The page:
ISL sanctions Lawrence Academy
School stripped of 2 football titles
Lawrence Academy was stripped of its last two Independent School League football titles and prohibited from appearing in the postseason for the next three years, part of six penalties imposed on the Groton school by the ISL on Tuesday.
“The seriousness of the sanctions we have imposed reflects our commitment to ensure the safety and well-being of our student-athletes,’’ said a statement from ISL members and confirmed by Groton School headmaster and committee chairman Rick Commons yesterday.
But the sanctions don’t explain what Lawrence Academy did wrong, frustrating former coach Mike Taylor.
“I’m sad and disappointed,’’ said Taylor. “I don’t know the inner workings of any violations there were, if there were any violations. If I did commit any, I take full responsibility for them.’’
And if others are confused by the ISL’s statement?
“I’m in the same boat,’’ said Taylor. “If I did something, it was unintentional. My efforts were always to help kids out.’’
The Spartans went 8-0 in the regular season and won their second straight ISL title last fall, but the success came with controversy. In October, St. George’s forfeited its game with Lawrence Academy, citing safety concerns. As Lawrence Academy rolled through the regular season, suspicions grew that the school was doing something wrong to achieve that success.
In a November story in the Globe, Taylor spoke of the scrutiny and criticism his players were taking. The Spartans’ season ended with a 24-21 loss to Salisbury in a NEPSAC postseason bowl. Six Lawrence Academy players earned Division 1 college football scholarships and one, Dan Giovacchini, will play at Brown this fall. In February, Taylor resigned. Former BC High and Boston College star Paul Zukauskas was named coach last month. It appeared the controversy was over, until Tuesday. Lawrence Academy, through director of communications David Casanave, would only say, “Under advice of counsel, we’re not going to comment on underlying issues that led to the sanctions.’’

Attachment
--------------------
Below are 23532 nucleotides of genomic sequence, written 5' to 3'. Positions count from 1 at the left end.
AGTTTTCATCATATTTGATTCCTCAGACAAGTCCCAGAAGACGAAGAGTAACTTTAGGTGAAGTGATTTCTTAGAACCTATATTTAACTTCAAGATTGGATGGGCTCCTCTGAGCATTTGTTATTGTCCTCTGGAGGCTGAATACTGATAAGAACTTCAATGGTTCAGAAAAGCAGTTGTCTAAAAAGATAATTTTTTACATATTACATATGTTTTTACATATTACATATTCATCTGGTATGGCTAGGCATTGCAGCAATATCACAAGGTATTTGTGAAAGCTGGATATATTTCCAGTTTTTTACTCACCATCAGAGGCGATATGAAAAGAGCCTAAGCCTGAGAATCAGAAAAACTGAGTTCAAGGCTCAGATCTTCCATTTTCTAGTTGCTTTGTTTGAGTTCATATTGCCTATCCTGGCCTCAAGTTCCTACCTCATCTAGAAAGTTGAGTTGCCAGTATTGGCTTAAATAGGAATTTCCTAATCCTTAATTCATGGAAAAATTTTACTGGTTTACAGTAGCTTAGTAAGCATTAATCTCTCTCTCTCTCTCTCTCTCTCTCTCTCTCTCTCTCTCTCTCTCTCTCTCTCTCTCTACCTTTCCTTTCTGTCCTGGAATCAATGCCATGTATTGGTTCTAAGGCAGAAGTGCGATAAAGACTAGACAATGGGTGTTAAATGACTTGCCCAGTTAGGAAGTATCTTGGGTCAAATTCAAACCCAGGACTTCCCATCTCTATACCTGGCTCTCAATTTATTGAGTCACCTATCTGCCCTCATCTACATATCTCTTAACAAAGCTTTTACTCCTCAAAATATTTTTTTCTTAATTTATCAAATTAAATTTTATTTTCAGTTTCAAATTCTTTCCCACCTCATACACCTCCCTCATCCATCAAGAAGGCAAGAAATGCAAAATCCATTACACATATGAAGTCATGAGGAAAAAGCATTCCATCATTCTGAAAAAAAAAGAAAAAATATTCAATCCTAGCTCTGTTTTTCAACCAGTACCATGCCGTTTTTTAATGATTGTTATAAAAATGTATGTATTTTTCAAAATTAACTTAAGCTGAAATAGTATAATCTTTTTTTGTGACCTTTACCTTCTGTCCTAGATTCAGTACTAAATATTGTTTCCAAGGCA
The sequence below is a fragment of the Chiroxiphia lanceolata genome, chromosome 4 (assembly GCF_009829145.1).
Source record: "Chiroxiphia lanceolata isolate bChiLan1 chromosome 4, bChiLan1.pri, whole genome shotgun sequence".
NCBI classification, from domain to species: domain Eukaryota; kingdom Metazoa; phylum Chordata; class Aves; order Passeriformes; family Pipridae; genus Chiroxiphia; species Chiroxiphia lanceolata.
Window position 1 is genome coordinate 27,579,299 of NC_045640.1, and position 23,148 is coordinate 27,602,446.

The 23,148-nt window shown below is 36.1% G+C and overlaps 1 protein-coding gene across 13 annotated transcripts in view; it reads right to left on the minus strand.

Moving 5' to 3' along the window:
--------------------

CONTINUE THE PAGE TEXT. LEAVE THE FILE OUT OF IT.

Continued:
The school’s no comment aggravated one graduate who was e-mailed the statement.
“To not fully disclose what is going on is just the wrong way to treat your alumni and the rest of the school community,’’ wrote the graduate, who wished to be anonymous, in an e-mail.
ISL coaches and athletic directors were told not to comment on the sanctions.
The league’s public statement began, “Recently, the ISL has faced challenges to its mission resulting from individual situations as well as broad changes in the culture of high school athletics. One notable case involved concerns about the football program at Lawrence Academy.’’
The six ISL sanctions are:
1. To require Lawrence Academy to serve a three-year probationary period whereby any further violation of ISL standards may result in a membership vote to expel Lawrence Academy. During this period, the league expects Lawrence Academy to affirm on an annual basis that it is in full compliance with all standards, particularly with need-based financial aid practices. Also during this period, the league expects Lawrence Academy to reconstruct its football program to align all of its standards (particularly regarding coaching, recruiting, admission, financial aid processes, and offseason activity) with ISL standards.
2. To vacate both the 2009 and ’10 league titles in football.
3. To disallow Lawrence Academy from applying for a NEPSAC bowl game for three years.
4. To require Lawrence Academy to affirm in writing to the Presidents of the ISL Council and ISL Council Steering Committee by May 1 that for the upcoming school year, all varsity student-athletes who receive financial support from the school do so using a need-based analysis and not a merit-based scholarship.
5. To vacate the awarding to Lawrence Academy a forfeit of the Oct. 24 football game against St. George’s School, changing the recorded outcome to “no contest.’’
6. To request that Lawrence Academy make a formal written apology to the ISL.
Although no one employed by an ISL school would comment, others came to Taylor’s defense, upset he was being blamed for the school’s punishment.
“I am just so fed up with this story and how they’re painting Mike,’’ said Sean MacAdie, 30, an assistant coach under Taylor the past three years who will coach at Brookline High in the fall. “It is really frightening. It’s insane to me.
“[Athletic director Kathy Noble and headmaster Scott Wiggins] have blown up an amazing football program that one person created, and for what? I hope it was worth it for them. I’ve never been around a school with such incompetence in my life.’’
Taylor refrained from criticizing school officials.
“I just feel so bad for the kids,’’ he said. “At the end of the day, these kids work their tails off athletically and academically. If there was a mistake, it was an adult mistake. It wasn’t the kids.’’
Bob Holmes can be reached at firstname.lastname@example.org